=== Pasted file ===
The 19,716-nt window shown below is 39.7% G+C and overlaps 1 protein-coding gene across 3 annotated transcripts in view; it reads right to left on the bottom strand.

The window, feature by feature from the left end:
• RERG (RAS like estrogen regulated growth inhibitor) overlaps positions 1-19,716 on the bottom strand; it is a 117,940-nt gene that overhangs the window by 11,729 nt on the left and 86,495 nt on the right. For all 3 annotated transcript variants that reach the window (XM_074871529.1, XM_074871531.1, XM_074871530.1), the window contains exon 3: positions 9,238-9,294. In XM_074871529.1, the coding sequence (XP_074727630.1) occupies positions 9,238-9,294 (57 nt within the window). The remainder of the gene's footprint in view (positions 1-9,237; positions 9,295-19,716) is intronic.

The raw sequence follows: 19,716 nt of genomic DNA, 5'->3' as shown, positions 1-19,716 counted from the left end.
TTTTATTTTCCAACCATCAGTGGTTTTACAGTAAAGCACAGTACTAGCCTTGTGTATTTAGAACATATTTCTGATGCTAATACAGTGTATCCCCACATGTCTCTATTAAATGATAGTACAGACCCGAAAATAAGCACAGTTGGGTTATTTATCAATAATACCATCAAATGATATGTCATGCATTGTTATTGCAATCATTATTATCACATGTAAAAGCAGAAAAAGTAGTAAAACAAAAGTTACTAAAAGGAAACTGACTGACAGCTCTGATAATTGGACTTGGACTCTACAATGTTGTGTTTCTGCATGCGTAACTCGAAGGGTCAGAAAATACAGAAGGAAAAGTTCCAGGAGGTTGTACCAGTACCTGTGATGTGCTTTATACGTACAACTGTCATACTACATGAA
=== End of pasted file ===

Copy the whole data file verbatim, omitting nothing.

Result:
The 19,716-nt window shown below is 39.7% G+C and overlaps 1 protein-coding gene across 3 annotated transcripts in view; it reads right to left on the bottom strand.

The window, feature by feature from the left end:
• RERG (RAS like estrogen regulated growth inhibitor) overlaps positions 1-19,716 on the bottom strand; it is a 117,940-nt gene that overhangs the window by 11,729 nt on the left and 86,495 nt on the right. For all 3 annotated transcript variants that reach the window (XM_074871529.1, XM_074871531.1, XM_074871530.1), the window contains exon 3: positions 9,238-9,294. In XM_074871529.1, the coding sequence (XP_074727630.1) occupies positions 9,238-9,294 (57 nt within the window). The remainder of the gene's footprint in view (positions 1-9,237; positions 9,295-19,716) is intronic.

The raw sequence follows: 19,716 nt of genomic DNA, 5'->3' as shown, positions 1-19,716 counted from the left end.
TTTTATTTTCCAACCATCAGTGGTTTTACAGTAAAGCACAGTACTAGCCTTGTGTATTTAGAACATATTTCTGATGCTAATACAGTGTATCCCCACATGTCTCTATTAAATGATAGTACAGACCCGAAAATAAGCACAGTTGGGTTATTTATCAATAATACCATCAAATGATATGTCATGCATTGTTATTGCAATCATTATTATCACATGTAAAAGCAGAAAAAGTAGTAAAACAAAAGTTACTAAAAGGAAACTGACTGACAGCTCTGATAATTGGACTTGGACTCTACAATGTTGTGTTTCTGCATGCGTAACTCGAAGGGTCAGAAAATACAGAAGGAAAAGTTCCAGGAGGTTGTACCAGTACCTGTGATGTGCTTTATACGTACAACTGTCATACTACATGAA